Estadio El Teniente-Codelco
Templo de las Ilusiones (Temple of Illusions)
El Mundialista de Rancagua (The World Cup Stadium of Rancagua)
The stadium in October 2014.
Full nameEstadio El Teniente-Codelco[1]
Former namesEstadio Braden Copper Co. (1947–1971)
Estadio Parque El Teniente (1971–2014)
LocationRancagua, Chile
Coordinates34°10′40″S 70°44′15″W / 34.17778°S 70.73750°W / -34.17778; -70.73750Coordinates: 34°10′40″S 70°44′15″W / 34.17778°S 70.73750°W / -34.17778; -70.73750
OperatorCodelco El Teniente
Executive suites750 seats
Field size105 x 68 m
SurfaceGrass (natural)
ScoreboardDigital (LED)
Broke ground1 June 1945
Built1945–1947 (2 years)
Renovated1995, 2013–14
Reopened6 March 2014
Construction cost$9,900,000
ArchitectGerardo Marambio
Claudio Aceituno
Pablo Allende
Pedro Pinochet
Project managerIND–Chilestadios
General contractorCerinco
O'Higgins (1955–present)
Audax Italiano (2021–22)
Universidad de Chile (2021)

Estadio El Teniente, also known as Estadio El Teniente-Codelco for sponsorship reasons, is a multi-purpose stadium in Rancagua, Chile. It is currently used mostly for football matches. The stadium can fit 14,087 people and was built in 1945 with the name Braden Copper Company Stadium (Estadio Braden Copper Co.). The stadium is home to football club O'Higgins, which is based in Rancagua.[3]

The stadium hosted seven matches of 1962 FIFA World Cup, where played matches of the group stage and quarter-finals.

In 2013, the stadium was renovated for hosting the 2015 Copa América, to be played in Chile. Two matches of the group stage will be played in this stadium.



The stadium in El Gráfico magazine in 1962.
The stadium in El Gráfico magazine in 1962.

The stadium, since its construction, was owned by the U.S. copper mining company Braden Copper Company, which operated the mineral-extraction complex "El Teniente".

The designation of the Braden Copper Stadium to host matches in the 1962 FIFA World Cup was due to an emergency. Indeed, the 1960 Valdivia earthquake severely damaged or destroyed facilities in some of the originally-designated host cities of the FIFA World Cup in 1962 including Talca, Concepción, Talcahuano and Valdivia, which caused the original schedule to be discarded and forced its almost complete modification. Further, Antofagasta and Valparaíso were deterred from fulfilling their offers to host because they could not feasibly construct self-funded stadiums, a condition that had been imposed by the Federation due to its own lack of resources. However, given the bleak outlook for the organization, the U.S. mining interests allowed the use of their stadium in Rancagua.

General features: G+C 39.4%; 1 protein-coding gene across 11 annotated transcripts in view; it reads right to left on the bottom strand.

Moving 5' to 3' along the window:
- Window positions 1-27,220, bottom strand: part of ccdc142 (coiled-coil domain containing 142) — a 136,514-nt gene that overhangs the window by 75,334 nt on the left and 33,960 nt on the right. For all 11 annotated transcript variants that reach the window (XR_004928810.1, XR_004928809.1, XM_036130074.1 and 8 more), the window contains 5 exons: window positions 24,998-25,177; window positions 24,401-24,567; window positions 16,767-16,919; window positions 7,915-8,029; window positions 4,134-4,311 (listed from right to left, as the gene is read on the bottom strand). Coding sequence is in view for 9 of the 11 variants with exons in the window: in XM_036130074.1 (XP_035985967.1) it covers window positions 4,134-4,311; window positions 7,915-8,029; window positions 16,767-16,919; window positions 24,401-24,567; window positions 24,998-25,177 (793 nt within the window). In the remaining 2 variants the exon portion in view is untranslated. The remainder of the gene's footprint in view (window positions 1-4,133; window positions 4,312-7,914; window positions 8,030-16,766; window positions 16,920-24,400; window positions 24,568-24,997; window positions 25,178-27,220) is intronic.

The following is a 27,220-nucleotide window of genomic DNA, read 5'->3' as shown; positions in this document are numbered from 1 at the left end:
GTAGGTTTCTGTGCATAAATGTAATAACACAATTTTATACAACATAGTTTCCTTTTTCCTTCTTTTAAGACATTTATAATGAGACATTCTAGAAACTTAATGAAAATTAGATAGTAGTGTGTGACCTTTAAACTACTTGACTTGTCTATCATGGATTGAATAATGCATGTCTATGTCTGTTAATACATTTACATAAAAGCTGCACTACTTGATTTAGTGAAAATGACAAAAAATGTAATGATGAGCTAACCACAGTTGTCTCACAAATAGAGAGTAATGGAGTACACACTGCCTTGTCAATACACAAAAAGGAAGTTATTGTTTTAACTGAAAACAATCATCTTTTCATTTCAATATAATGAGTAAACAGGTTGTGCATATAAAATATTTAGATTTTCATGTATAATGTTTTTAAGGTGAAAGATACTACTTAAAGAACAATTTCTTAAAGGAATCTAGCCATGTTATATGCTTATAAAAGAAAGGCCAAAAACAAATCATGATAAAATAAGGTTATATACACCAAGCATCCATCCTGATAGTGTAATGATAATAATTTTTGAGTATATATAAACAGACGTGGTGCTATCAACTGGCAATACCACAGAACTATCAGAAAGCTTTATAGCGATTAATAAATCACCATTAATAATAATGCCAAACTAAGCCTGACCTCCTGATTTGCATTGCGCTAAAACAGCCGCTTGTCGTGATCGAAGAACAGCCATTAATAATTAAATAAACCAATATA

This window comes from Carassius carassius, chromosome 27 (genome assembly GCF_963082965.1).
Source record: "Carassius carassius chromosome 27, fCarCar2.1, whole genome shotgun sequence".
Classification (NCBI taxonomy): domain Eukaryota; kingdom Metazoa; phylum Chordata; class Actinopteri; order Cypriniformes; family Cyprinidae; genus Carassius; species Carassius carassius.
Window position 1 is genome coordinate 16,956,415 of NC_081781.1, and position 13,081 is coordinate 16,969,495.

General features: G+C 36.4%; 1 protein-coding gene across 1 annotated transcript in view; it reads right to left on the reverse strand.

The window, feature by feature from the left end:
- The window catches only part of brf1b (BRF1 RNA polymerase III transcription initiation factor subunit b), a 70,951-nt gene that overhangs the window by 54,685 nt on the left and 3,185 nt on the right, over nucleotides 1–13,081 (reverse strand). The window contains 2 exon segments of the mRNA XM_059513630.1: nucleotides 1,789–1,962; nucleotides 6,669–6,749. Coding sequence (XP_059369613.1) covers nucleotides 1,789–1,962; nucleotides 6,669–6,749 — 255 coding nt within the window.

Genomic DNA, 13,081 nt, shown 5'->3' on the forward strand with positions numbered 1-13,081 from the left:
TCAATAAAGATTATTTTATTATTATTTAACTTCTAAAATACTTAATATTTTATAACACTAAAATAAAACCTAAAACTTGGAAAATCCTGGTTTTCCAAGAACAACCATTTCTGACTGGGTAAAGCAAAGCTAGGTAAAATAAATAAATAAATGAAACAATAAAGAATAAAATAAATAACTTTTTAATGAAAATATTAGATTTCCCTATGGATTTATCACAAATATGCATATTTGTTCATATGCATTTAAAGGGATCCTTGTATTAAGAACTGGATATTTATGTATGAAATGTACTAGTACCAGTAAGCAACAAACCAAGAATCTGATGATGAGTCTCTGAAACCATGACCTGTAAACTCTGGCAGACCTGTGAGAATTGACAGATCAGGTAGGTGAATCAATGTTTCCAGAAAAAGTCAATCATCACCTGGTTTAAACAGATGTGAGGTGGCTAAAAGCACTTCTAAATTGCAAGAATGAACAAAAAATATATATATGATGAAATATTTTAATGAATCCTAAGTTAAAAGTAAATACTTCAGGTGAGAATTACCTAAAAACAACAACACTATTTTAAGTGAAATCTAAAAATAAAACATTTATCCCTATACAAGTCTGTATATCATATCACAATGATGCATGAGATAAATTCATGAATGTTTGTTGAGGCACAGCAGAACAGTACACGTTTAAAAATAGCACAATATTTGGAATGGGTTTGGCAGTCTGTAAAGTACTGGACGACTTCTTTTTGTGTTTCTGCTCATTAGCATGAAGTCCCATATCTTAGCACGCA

The old stadium in a match against Cobreloa.
The old stadium in a match against Cobreloa.

Nationalisation of copper

The Government of Chile acquired in 1967 51% of the shares of Braden Copper Co., as part of the general nationalization of copper, which concluded in 1971. Therefore, the ownership and management of the "Estadio Braden Copper" passed to the state-owned corporation Codelco Chile, which led to the name change to the current one.

New stadium

On May 21, 2008, the then-president Michelle Bachelet announced the "Red de Estadios para el Bicentenario", a programme in which w new stadiums were built and upgrades planned for others, among which was the Estadio El Teniente. However, remodeling El Teniente was not executed during the term of Bachelet, although this was projected, due to the 2010 Chilean earthquake.[4]

On September 2, 2012, President Sebastian Piñera announced in Rancagua the final draft of the plans for remodelling the stadium, which will have a capacity of 15 000 spectators.[5] Construction began on February 19, 2013, and delivery is planned for early 2014.[6]

The Asociación Nacional de Fútbol Profesional (ANFP) announced in December 2012 that El Teniente had been selected to host the 2015 Copa América, along with Santiago, Antofagasta, La Serena, Valparaíso, Viña del Mar, Concepción and Temuco. Host venue contested with the city of Talca, however Rancagua was chosen due to its closer proximity to the Chilean capital.[7]

Inaugural match

In the inaugural match, O'Higgins played against Lanús for the week 6 of the 2014 Copa Libertadores. The final result was 0–0, marking the elimination of the club from the competition, as they needed a victory to advance to the next round.[8]

8 April 2014 2014 Copa Libertadores
Week 6
O'Higgins 0–0 Lanús Rancagua, Chile
22:00 Calandria
Report Stadium: El Teniente
Attendance: 10,651
Referee: Wilton Sampaio (Brasil)

Sectors of the stadium

The stadium has 5 sectors since her renovation, the Palco has 375 seats, and the totality of the other four sectors are 13,464.

Map of the sectors of the stadium
Map of the sectors of the stadium

1962 World Cup

Main article: 1962 FIFA World Cup

The Estadio El Teniente hosted seven games during the 1962 FIFA World Cup, every game of Group 4 and a quarterfinal.

Teams which played in this stadium for the 1962 FIFA World Cup:


Group 4

Argentina 1–0 Bulgaria
Facundo 4' Report
El Teniente, Rancagua